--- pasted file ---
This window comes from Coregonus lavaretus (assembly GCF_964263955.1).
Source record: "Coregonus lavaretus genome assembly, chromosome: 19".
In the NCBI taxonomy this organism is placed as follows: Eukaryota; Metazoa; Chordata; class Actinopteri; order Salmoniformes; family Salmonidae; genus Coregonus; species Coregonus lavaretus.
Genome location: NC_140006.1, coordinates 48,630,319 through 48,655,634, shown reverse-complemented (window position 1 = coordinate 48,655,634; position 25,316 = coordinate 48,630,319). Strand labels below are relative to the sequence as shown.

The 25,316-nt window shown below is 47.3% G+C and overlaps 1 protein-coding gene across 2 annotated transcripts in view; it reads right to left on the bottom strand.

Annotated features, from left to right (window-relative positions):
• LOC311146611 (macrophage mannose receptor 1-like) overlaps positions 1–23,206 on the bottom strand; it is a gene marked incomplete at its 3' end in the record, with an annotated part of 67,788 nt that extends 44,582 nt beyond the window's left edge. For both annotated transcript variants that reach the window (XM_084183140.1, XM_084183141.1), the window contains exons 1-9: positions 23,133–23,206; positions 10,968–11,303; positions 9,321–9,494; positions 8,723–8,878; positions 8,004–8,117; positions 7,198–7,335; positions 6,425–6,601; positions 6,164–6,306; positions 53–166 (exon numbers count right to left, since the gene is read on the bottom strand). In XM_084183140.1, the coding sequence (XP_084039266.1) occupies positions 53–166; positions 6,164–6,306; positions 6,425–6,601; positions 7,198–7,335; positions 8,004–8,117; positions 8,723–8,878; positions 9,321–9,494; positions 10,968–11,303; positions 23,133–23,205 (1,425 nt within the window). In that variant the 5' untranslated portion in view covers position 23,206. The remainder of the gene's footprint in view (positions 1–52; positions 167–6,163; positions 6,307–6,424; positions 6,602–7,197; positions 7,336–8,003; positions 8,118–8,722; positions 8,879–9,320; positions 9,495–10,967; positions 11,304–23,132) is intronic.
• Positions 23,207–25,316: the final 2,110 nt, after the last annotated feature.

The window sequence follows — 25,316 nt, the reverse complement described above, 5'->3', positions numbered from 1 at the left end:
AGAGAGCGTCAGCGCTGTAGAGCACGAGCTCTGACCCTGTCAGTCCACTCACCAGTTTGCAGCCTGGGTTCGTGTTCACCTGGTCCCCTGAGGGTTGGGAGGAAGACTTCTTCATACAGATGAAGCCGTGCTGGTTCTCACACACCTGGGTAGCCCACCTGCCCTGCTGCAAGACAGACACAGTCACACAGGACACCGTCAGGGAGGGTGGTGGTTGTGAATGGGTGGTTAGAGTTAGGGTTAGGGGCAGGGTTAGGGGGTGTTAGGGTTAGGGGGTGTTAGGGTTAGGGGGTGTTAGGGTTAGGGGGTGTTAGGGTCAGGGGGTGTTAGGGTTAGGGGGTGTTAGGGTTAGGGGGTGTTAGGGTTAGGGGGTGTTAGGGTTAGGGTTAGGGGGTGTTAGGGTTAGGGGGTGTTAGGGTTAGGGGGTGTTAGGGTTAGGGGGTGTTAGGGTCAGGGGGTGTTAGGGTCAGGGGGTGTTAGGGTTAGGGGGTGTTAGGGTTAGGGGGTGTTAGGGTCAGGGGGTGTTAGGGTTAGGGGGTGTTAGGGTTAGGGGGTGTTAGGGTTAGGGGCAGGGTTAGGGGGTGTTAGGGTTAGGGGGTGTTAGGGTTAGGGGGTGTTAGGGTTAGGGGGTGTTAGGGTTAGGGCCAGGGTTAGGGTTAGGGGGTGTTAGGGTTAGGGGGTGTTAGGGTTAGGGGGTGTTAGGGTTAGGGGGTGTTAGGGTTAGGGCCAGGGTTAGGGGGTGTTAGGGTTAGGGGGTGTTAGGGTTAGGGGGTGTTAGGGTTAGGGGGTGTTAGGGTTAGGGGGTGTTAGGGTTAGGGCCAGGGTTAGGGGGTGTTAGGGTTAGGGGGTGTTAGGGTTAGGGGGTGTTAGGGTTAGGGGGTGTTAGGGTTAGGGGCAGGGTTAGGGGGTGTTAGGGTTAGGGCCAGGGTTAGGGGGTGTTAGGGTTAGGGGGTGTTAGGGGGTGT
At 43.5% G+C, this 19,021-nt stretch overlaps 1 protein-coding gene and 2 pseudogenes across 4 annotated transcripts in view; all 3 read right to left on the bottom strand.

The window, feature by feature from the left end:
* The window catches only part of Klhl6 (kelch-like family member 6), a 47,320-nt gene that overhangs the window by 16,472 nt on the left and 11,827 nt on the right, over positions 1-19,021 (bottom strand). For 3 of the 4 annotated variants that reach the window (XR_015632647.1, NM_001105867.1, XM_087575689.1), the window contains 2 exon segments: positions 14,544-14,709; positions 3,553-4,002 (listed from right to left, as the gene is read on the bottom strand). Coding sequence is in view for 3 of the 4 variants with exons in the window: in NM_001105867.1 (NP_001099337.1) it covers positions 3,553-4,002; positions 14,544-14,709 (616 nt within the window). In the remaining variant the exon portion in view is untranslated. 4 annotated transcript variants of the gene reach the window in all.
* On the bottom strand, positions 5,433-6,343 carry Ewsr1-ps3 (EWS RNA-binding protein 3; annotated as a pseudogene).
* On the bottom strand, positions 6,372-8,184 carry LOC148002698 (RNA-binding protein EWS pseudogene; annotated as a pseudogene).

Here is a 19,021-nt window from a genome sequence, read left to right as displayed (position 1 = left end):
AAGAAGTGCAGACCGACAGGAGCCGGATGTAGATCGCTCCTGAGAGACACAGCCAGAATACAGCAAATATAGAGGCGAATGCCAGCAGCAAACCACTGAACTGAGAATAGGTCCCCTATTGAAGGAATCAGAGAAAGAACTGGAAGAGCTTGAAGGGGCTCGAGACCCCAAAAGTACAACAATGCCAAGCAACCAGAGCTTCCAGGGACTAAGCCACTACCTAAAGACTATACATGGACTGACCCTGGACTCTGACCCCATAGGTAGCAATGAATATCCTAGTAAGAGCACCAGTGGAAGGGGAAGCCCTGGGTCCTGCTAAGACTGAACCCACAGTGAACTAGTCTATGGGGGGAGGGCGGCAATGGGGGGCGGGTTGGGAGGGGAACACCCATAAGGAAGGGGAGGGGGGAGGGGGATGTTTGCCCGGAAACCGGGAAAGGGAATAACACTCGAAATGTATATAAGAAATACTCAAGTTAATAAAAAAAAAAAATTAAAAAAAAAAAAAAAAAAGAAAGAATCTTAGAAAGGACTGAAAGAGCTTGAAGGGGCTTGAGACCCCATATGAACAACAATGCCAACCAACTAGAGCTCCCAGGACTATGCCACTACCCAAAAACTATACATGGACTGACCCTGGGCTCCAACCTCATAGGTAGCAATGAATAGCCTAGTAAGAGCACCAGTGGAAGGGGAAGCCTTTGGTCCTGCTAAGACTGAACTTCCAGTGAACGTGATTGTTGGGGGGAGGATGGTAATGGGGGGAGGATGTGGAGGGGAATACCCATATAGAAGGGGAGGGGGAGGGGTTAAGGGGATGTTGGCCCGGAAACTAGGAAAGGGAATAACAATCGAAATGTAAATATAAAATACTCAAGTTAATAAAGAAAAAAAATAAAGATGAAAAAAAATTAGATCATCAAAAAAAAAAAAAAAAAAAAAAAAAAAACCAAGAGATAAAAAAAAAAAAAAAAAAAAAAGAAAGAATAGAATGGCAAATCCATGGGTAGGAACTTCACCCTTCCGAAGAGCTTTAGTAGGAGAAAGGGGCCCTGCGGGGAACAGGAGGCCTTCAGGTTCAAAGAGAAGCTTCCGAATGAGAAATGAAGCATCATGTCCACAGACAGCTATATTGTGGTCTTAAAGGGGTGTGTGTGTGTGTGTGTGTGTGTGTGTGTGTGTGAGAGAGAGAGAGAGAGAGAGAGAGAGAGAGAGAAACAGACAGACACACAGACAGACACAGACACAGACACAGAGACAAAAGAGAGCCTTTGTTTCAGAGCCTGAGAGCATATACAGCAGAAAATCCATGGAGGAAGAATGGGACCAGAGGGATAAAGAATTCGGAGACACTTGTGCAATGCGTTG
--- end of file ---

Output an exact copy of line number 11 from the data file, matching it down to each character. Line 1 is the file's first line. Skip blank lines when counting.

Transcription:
At 43.5% G+C, this 19,021-nt stretch overlaps 1 protein-coding gene and 2 pseudogenes across 4 annotated transcripts in view; all 3 read right to left on the bottom strand.